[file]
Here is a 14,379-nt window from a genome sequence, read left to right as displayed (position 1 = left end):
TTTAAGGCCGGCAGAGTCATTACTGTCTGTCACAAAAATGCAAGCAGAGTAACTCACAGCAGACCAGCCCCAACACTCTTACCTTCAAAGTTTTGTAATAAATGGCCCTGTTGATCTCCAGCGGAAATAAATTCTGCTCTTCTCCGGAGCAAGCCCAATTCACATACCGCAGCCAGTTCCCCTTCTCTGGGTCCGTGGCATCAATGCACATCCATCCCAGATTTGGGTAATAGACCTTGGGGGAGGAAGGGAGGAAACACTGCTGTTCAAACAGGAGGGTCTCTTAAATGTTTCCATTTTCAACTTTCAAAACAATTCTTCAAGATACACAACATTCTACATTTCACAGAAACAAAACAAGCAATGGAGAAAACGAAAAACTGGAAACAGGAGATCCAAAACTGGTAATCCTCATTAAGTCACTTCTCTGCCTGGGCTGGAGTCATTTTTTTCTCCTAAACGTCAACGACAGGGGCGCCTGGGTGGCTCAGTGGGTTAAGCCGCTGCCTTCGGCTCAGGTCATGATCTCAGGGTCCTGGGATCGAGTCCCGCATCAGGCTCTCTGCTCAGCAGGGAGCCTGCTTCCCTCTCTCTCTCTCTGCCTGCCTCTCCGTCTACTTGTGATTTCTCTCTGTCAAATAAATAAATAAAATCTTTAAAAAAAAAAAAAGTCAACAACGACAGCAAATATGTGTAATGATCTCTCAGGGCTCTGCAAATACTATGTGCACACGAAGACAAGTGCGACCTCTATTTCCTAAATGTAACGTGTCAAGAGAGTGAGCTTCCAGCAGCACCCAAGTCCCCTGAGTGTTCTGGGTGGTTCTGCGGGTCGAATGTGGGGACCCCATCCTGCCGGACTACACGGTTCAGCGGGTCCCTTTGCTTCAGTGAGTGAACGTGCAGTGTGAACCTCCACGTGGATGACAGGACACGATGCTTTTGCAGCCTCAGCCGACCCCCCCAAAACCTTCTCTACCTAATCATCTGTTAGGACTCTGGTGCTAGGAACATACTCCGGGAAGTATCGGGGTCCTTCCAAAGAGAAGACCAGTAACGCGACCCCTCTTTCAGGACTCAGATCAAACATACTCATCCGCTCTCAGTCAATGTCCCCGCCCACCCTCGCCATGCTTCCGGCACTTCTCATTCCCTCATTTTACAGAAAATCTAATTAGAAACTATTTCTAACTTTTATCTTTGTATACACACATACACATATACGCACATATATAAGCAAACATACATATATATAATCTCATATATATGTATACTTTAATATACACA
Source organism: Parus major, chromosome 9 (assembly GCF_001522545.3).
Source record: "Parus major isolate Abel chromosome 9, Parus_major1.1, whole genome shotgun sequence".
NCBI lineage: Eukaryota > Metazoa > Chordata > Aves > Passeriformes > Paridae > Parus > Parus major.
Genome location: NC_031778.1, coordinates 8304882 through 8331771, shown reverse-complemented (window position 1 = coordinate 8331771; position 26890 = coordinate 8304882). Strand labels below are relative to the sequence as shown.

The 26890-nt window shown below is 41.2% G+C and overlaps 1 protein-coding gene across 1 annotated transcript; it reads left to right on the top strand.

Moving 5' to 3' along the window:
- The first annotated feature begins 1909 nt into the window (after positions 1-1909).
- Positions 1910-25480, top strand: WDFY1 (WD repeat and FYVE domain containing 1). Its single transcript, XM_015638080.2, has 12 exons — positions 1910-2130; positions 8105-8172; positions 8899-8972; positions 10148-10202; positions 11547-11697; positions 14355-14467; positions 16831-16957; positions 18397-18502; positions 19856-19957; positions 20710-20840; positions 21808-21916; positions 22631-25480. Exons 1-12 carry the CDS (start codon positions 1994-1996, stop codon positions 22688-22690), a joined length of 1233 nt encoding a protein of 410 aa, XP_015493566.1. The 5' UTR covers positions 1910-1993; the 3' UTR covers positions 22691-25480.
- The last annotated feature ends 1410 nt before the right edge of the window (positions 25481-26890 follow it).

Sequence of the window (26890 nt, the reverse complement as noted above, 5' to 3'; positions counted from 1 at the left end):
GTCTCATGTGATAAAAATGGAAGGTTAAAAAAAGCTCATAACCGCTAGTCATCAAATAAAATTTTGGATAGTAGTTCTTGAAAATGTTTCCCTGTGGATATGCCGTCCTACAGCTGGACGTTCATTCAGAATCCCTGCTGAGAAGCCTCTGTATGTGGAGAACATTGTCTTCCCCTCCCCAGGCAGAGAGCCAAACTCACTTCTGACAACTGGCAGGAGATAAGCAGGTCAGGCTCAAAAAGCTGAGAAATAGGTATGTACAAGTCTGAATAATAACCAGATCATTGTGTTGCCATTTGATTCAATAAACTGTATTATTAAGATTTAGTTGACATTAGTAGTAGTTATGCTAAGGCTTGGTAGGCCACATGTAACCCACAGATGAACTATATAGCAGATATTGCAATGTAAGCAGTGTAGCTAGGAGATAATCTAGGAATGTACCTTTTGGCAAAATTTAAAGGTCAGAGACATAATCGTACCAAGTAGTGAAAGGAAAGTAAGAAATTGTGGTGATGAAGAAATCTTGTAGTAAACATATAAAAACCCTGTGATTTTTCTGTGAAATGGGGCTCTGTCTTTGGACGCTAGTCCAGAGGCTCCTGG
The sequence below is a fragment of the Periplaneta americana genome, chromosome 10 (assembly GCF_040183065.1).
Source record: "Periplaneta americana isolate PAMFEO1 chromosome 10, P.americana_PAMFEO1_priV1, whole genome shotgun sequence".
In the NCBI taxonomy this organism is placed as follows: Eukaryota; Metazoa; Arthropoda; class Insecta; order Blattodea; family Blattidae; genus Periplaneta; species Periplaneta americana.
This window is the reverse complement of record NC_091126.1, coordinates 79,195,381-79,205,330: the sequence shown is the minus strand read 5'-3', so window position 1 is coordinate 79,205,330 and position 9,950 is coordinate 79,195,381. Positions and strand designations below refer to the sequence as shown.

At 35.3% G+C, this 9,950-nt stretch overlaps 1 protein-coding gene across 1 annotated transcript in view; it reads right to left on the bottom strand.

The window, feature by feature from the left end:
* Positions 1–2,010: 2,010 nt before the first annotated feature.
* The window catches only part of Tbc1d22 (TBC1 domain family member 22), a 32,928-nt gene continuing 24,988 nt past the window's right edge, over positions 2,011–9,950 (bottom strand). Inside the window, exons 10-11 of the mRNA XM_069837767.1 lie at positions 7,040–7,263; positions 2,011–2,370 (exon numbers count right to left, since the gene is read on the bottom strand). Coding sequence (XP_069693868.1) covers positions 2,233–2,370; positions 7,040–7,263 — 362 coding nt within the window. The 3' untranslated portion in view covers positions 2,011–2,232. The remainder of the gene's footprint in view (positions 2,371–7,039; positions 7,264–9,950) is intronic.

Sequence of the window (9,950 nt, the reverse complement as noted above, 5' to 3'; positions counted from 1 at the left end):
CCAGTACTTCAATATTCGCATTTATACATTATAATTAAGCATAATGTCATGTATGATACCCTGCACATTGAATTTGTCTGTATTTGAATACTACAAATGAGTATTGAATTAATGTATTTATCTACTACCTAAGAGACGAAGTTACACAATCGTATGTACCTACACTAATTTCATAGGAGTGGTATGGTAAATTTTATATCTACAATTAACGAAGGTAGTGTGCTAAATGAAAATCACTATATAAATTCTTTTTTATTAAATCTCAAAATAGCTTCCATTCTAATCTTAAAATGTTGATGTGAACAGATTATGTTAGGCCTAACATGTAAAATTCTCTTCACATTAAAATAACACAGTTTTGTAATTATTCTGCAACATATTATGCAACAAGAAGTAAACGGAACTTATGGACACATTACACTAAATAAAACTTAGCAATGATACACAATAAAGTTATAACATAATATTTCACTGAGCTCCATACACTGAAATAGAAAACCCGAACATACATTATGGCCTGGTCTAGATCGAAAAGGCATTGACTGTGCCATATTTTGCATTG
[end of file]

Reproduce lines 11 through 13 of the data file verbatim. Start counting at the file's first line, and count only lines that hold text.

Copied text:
- The last annotated feature ends 1410 nt before the right edge of the window (positions 25481-26890 follow it).

Sequence of the window (26890 nt, the reverse complement as noted above, 5' to 3'; positions counted from 1 at the left end):
GTCTCATGTGATAAAAATGGAAGGTTAAAAAAAGCTCATAACCGCTAGTCATCAAATAAAATTTTGGATAGTAGTTCTTGAAAATGTTTCCCTGTGGATATGCCGTCCTACAGCTGGACGTTCATTCAGAATCCCTGCTGAGAAGCCTCTGTATGTGGAGAACATTGTCTTCCCCTCCCCAGGCAGAGAGCCAAACTCACTTCTGACAACTGGCAGGAGATAAGCAGGTCAGGCTCAAAAAGCTGAGAAATAGGTATGTACAAGTCTGAATAATAACCAGATCATTGTGTTGCCATTTGATTCAATAAACTGTATTATTAAGATTTAGTTGACATTAGTAGTAGTTATGCTAAGGCTTGGTAGGCCACATGTAACCCACAGATGAACTATATAGCAGATATTGCAATGTAAGCAGTGTAGCTAGGAGATAATCTAGGAATGTACCTTTTGGCAAAATTTAAAGGTCAGAGACATAATCGTACCAAGTAGTGAAAGGAAAGTAAGAAATTGTGGTGATGAAGAAATCTTGTAGTAAACATATAAAAACCCTGTGATTTTTCTGTGAAATGGGGCTCTGTCTTTGGACGCTAGTCCAGAGGCTCCTGG